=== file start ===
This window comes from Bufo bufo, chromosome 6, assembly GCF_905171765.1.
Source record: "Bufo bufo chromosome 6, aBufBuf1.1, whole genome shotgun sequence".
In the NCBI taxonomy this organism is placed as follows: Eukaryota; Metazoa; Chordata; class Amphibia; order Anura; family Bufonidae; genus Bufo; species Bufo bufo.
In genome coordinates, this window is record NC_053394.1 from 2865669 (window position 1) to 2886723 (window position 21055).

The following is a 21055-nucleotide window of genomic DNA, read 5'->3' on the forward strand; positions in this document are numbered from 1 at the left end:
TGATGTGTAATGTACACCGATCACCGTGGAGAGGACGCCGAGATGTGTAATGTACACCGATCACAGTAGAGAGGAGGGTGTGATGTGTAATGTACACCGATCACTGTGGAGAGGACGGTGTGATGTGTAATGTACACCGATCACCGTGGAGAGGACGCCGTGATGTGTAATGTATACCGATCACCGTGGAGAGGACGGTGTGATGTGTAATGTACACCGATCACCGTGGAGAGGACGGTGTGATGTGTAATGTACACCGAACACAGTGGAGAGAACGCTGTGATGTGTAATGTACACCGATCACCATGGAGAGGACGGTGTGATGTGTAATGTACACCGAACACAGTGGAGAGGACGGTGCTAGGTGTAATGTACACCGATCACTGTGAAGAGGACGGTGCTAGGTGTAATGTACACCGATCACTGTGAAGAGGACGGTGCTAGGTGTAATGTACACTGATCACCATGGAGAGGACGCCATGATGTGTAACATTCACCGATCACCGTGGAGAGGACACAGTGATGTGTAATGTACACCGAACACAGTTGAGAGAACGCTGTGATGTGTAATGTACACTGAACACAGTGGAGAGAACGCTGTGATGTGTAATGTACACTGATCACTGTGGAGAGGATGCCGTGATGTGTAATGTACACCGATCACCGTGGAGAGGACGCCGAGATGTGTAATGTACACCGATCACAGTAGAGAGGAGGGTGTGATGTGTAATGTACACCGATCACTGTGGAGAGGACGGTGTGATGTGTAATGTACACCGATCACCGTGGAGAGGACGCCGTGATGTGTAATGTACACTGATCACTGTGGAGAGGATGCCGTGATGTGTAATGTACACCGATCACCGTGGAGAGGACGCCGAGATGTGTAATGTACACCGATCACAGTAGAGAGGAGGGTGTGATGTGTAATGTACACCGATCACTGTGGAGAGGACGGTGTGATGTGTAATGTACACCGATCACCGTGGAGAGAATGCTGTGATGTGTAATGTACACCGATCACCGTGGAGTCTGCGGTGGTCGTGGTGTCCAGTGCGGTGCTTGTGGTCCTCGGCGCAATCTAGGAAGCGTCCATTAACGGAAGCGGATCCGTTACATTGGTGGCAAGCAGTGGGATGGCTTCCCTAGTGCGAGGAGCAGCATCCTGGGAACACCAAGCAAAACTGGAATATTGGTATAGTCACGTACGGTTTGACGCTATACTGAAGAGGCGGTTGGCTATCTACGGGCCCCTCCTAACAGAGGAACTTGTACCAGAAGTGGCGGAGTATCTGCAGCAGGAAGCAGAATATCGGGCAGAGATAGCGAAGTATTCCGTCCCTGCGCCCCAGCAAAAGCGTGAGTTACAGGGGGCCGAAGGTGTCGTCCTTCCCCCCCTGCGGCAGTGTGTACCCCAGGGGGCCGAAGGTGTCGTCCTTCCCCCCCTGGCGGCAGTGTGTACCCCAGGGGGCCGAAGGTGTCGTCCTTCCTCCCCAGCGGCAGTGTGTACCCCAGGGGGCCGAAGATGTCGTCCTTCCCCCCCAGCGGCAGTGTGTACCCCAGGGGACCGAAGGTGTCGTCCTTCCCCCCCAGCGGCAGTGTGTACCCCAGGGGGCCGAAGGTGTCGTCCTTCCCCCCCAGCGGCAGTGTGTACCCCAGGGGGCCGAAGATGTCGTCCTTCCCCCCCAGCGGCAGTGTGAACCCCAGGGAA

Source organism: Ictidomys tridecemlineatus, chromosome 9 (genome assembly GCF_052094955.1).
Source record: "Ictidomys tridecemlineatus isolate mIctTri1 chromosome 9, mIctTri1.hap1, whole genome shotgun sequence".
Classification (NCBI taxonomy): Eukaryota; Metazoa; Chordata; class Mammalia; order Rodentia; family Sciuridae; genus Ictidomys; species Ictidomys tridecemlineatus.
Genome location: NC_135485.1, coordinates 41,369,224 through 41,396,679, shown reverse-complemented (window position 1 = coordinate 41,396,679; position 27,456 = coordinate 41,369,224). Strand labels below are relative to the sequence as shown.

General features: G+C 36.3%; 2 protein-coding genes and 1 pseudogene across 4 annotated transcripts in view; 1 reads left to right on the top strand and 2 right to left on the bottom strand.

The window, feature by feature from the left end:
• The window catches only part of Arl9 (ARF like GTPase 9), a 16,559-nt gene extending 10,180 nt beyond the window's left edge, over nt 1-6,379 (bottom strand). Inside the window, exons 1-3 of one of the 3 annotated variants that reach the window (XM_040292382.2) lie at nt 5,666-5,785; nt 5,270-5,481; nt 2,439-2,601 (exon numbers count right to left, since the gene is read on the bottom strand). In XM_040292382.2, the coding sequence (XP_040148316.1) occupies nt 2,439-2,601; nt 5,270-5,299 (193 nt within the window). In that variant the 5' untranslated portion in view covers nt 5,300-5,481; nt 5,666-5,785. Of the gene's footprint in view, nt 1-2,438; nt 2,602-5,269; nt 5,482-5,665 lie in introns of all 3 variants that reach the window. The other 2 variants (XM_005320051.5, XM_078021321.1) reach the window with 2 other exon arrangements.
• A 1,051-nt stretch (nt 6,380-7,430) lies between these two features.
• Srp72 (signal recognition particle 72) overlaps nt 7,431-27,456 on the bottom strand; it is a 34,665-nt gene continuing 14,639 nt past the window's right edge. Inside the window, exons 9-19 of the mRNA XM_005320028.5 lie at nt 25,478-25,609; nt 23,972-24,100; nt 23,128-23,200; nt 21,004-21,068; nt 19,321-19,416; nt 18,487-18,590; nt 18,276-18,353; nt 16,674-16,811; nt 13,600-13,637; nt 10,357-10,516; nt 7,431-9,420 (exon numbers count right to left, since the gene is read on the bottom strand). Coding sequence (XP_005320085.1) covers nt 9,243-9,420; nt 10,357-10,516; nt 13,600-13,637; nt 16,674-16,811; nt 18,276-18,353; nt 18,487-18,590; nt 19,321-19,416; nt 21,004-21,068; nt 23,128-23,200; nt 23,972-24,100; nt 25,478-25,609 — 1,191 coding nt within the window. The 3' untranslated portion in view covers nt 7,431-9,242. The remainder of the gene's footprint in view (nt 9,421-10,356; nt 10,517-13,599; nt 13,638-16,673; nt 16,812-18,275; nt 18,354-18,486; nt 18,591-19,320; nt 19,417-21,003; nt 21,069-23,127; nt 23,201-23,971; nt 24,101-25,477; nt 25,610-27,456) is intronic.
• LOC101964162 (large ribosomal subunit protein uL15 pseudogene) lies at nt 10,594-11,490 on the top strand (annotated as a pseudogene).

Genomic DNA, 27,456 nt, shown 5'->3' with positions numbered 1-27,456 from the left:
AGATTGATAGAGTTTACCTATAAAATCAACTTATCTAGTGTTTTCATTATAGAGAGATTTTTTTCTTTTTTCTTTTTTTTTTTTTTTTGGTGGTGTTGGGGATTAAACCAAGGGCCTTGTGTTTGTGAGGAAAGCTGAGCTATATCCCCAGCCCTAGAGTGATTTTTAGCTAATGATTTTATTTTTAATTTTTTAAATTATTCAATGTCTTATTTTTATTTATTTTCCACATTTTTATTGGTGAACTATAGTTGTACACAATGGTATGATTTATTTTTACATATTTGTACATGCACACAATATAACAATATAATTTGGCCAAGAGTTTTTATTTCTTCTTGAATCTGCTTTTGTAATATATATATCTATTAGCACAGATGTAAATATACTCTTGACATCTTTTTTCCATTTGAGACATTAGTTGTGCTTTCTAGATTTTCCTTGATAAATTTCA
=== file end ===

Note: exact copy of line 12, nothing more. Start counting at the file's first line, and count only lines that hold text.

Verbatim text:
The window, feature by feature from the left end: